We need more talents to explore ocean: Dr Roxy Mathew Koll
Thiruvananthapuram: Roxy Mathew Koll, originally from Bharananganam in Kottayam district, is the only climate scientist from India, who is one of the lead authors of the IPCC Special Report on the Ocean and Cryosphere in a Changing Climate.
How did you take up oceanography?
When I grew up, my mind was riddled by questions about life, existence and the vast cosmos. Science fiction by Isaac Asimov, and books by Carl Sagan and Stephen Hawkings fascinated me. I wanted to take up astrophysics for my higher studies. However, state-of-the-art facilities and opportunities in astrophysics were scarce in India that time. I jumped from outer space down to the oceans as we knew less about the waters around us.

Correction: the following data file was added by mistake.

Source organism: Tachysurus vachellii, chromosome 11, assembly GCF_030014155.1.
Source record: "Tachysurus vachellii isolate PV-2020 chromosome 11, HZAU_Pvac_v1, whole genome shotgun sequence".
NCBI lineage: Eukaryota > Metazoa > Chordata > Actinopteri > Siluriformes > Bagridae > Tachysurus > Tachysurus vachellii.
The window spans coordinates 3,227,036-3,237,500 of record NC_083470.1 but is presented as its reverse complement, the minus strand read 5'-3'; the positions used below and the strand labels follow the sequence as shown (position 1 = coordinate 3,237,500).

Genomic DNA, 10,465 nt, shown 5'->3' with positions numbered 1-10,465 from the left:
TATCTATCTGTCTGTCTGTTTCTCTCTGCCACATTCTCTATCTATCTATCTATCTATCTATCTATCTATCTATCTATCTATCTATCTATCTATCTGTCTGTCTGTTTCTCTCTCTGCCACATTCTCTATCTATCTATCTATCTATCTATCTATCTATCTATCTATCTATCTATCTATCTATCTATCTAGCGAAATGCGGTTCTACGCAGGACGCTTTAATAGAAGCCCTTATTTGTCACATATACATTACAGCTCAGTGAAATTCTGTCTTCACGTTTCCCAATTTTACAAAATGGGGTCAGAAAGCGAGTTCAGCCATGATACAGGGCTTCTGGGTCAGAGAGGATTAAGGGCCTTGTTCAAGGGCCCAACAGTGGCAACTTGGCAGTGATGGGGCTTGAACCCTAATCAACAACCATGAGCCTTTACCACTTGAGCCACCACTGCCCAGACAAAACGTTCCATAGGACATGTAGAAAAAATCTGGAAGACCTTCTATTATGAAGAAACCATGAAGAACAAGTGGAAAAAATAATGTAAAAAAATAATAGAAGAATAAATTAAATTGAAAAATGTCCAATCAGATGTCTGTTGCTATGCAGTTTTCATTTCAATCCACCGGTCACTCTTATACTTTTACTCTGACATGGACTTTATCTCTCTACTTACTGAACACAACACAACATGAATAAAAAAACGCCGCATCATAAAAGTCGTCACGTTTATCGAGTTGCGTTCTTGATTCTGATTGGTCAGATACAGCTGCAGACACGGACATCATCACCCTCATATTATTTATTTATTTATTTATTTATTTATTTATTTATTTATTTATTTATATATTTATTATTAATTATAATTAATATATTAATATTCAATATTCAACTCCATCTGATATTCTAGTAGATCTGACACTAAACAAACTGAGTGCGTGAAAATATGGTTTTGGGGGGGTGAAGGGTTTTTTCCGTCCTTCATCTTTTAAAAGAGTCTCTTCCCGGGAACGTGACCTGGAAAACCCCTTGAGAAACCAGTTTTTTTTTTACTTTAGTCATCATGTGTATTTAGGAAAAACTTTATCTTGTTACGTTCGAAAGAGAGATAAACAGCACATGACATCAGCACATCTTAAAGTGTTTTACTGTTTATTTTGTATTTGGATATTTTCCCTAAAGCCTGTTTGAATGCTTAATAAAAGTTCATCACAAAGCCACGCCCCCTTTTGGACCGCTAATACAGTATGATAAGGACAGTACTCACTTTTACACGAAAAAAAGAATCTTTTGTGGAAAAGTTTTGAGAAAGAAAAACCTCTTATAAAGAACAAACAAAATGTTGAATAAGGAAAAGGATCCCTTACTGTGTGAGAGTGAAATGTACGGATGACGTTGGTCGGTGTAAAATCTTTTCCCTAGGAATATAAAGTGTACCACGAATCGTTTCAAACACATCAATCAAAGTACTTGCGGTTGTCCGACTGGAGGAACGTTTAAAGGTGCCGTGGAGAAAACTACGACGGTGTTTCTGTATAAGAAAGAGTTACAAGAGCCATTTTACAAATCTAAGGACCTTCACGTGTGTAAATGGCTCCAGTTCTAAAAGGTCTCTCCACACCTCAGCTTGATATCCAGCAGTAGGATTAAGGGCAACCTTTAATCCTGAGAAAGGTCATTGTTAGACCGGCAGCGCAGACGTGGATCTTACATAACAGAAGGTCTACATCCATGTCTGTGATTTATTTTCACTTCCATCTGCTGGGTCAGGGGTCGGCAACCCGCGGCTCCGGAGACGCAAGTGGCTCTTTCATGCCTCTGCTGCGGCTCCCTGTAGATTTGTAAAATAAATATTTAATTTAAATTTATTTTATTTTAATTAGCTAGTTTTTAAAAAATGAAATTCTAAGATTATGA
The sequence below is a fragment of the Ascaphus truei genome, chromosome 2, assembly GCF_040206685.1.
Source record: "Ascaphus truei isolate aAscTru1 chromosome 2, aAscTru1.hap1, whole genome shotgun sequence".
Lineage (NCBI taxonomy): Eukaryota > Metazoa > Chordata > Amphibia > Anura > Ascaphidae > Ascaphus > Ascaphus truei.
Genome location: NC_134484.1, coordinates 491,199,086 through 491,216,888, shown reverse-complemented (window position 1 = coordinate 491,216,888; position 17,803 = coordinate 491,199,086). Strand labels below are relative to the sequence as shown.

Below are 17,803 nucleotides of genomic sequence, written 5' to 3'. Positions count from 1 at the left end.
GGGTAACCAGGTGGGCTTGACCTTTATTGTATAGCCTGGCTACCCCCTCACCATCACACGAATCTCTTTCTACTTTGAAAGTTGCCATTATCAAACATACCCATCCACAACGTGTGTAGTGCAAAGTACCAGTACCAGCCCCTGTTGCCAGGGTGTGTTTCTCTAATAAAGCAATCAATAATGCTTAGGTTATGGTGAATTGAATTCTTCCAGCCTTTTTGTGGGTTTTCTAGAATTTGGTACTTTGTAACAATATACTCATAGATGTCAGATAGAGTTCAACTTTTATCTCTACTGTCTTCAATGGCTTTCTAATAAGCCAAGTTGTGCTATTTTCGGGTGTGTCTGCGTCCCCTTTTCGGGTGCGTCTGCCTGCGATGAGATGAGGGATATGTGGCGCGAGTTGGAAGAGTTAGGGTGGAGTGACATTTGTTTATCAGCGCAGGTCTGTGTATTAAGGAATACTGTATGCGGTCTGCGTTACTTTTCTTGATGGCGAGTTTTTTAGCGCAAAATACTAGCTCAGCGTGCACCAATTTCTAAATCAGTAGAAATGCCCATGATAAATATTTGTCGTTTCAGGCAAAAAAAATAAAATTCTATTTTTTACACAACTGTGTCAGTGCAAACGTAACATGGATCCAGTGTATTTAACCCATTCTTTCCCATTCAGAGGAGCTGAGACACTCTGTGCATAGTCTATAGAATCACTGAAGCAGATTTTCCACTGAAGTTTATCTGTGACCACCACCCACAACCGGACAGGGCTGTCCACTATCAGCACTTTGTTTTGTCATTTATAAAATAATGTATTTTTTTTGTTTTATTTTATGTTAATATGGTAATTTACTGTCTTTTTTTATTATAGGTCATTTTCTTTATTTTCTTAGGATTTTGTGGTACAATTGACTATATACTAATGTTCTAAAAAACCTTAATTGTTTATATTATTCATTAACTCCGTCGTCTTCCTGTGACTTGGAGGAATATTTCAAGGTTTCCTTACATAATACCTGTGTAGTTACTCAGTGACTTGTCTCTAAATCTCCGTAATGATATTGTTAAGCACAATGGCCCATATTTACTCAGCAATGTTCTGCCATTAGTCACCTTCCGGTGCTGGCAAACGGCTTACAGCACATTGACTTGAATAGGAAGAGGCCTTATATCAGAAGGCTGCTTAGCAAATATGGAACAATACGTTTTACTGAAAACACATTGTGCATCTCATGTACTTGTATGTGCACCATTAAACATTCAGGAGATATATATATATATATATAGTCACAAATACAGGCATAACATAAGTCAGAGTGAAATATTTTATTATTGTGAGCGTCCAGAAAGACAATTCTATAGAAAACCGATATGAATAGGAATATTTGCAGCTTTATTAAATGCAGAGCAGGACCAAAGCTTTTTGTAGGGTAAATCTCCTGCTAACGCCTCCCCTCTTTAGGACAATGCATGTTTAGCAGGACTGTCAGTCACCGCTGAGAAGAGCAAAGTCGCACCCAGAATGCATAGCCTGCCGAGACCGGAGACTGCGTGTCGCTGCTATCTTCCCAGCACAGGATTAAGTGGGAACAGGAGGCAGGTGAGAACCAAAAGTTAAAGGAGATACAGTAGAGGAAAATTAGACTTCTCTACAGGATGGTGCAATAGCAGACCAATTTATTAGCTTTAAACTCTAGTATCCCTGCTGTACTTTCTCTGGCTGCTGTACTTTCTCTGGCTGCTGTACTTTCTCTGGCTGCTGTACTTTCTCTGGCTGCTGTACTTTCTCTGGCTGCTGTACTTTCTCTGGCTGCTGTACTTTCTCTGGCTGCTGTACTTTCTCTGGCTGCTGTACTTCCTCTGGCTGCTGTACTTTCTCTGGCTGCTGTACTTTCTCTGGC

How does young curious minds know if they are interested in oceans or even science?
For the young minds, I would ask them to keep their eyes open to the wonders of nature. Nature is full of wonders, and exploring its scientific side can be illuminating and rewarding.
Avenues to pursue oceanography in India?
IISER, especially the one at Pune, provides an ideal avenue for students who are interested in earth and climate sciences. Universities such as the Cochin University of Science and Technology provide oceanography courses at the Masters level.
Then there are institutes such as the National Institute of Oceanography (NIO) in Goa, institutes such as NIO, NCAOR, INCOIS, IITM, NCESS, etc under the Ministry of Earth Sciences (MoES) which provide both research and career opportunities. By the end of this year, MoES is launching a Rs 10,000- crore National Mission on Deep Sea Research. This means that we need more young talents to explore and harness ocean resources as well as do research on climate change.